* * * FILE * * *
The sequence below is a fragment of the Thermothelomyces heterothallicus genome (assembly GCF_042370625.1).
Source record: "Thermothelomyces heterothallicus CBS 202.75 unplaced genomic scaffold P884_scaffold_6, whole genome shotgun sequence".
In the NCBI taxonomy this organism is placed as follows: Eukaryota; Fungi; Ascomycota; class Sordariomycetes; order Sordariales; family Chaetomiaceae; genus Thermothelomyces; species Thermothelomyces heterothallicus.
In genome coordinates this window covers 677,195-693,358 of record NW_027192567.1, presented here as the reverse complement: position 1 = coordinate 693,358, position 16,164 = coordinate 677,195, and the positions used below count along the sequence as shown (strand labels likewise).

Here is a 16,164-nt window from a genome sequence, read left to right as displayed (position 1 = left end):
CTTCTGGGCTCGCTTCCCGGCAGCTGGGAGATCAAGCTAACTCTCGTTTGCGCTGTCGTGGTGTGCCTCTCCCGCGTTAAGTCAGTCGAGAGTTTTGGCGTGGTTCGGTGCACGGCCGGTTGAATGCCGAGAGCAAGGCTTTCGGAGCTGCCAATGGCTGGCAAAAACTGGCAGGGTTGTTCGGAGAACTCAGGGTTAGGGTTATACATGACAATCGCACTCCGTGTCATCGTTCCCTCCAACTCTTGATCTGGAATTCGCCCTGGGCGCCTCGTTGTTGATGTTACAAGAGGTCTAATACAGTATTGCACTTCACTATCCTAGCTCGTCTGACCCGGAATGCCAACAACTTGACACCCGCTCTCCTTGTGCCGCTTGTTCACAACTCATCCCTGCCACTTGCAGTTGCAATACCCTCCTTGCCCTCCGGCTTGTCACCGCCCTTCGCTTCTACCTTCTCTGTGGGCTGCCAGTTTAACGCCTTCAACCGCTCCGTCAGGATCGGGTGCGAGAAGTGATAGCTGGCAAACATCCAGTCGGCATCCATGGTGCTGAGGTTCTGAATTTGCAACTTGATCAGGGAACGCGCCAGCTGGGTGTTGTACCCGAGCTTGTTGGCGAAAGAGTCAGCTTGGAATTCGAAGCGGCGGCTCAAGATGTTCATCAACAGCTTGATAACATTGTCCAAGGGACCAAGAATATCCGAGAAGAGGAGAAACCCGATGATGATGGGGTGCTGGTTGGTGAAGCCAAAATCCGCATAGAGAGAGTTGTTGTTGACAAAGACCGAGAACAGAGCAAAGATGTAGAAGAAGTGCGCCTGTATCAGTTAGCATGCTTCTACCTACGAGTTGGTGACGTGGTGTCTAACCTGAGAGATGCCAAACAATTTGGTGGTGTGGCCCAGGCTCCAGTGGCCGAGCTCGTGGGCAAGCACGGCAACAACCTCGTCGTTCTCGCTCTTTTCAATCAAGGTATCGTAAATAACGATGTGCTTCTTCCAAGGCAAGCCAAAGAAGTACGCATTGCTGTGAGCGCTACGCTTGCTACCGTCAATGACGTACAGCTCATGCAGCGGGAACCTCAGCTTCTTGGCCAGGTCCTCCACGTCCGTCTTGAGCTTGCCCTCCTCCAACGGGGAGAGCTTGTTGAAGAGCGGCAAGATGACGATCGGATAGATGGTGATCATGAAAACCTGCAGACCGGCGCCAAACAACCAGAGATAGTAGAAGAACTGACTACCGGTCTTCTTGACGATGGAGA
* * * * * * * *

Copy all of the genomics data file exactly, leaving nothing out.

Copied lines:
The sequence below is a fragment of the Thermothelomyces heterothallicus genome (assembly GCF_042370625.1).
Source record: "Thermothelomyces heterothallicus CBS 202.75 unplaced genomic scaffold P884_scaffold_6, whole genome shotgun sequence".
In the NCBI taxonomy this organism is placed as follows: Eukaryota; Fungi; Ascomycota; class Sordariomycetes; order Sordariales; family Chaetomiaceae; genus Thermothelomyces; species Thermothelomyces heterothallicus.
In genome coordinates this window covers 677,195-693,358 of record NW_027192567.1, presented here as the reverse complement: position 1 = coordinate 693,358, position 16,164 = coordinate 677,195, and the positions used below count along the sequence as shown (strand labels likewise).

Here is a 16,164-nt window from a genome sequence, read left to right as displayed (position 1 = left end):
CTTCTGGGCTCGCTTCCCGGCAGCTGGGAGATCAAGCTAACTCTCGTTTGCGCTGTCGTGGTGTGCCTCTCCCGCGTTAAGTCAGTCGAGAGTTTTGGCGTGGTTCGGTGCACGGCCGGTTGAATGCCGAGAGCAAGGCTTTCGGAGCTGCCAATGGCTGGCAAAAACTGGCAGGGTTGTTCGGAGAACTCAGGGTTAGGGTTATACATGACAATCGCACTCCGTGTCATCGTTCCCTCCAACTCTTGATCTGGAATTCGCCCTGGGCGCCTCGTTGTTGATGTTACAAGAGGTCTAATACAGTATTGCACTTCACTATCCTAGCTCGTCTGACCCGGAATGCCAACAACTTGACACCCGCTCTCCTTGTGCCGCTTGTTCACAACTCATCCCTGCCACTTGCAGTTGCAATACCCTCCTTGCCCTCCGGCTTGTCACCGCCCTTCGCTTCTACCTTCTCTGTGGGCTGCCAGTTTAACGCCTTCAACCGCTCCGTCAGGATCGGGTGCGAGAAGTGATAGCTGGCAAACATCCAGTCGGCATCCATGGTGCTGAGGTTCTGAATTTGCAACTTGATCAGGGAACGCGCCAGCTGGGTGTTGTACCCGAGCTTGTTGGCGAAAGAGTCAGCTTGGAATTCGAAGCGGCGGCTCAAGATGTTCATCAACAGCTTGATAACATTGTCCAAGGGACCAAGAATATCCGAGAAGAGGAGAAACCCGATGATGATGGGGTGCTGGTTGGTGAAGCCAAAATCCGCATAGAGAGAGTTGTTGTTGACAAAGACCGAGAACAGAGCAAAGATGTAGAAGAAGTGCGCCTGTATCAGTTAGCATGCTTCTACCTACGAGTTGGTGACGTGGTGTCTAACCTGAGAGATGCCAAACAATTTGGTGGTGTGGCCCAGGCTCCAGTGGCCGAGCTCGTGGGCAAGCACGGCAACAACCTCGTCGTTCTCGCTCTTTTCAATCAAGGTATCGTAAATAACGATGTGCTTCTTCCAAGGCAAGCCAAAGAAGTACGCATTGCTGTGAGCGCTACGCTTGCTACCGTCAATGACGTACAGCTCATGCAGCGGGAACCTCAGCTTCTTGGCCAGGTCCTCCACGTCCGTCTTGAGCTTGCCCTCCTCCAACGGGGAGAGCTTGTTGAAGAGCGGCAAGATGACGATCGGATAGATGGTGATCATGAAAACCTGCAGACCGGCGCCAAACAACCAGAGATAGTAGAAGAACTGACTACCGGTCTTCTTGACGATGGAGA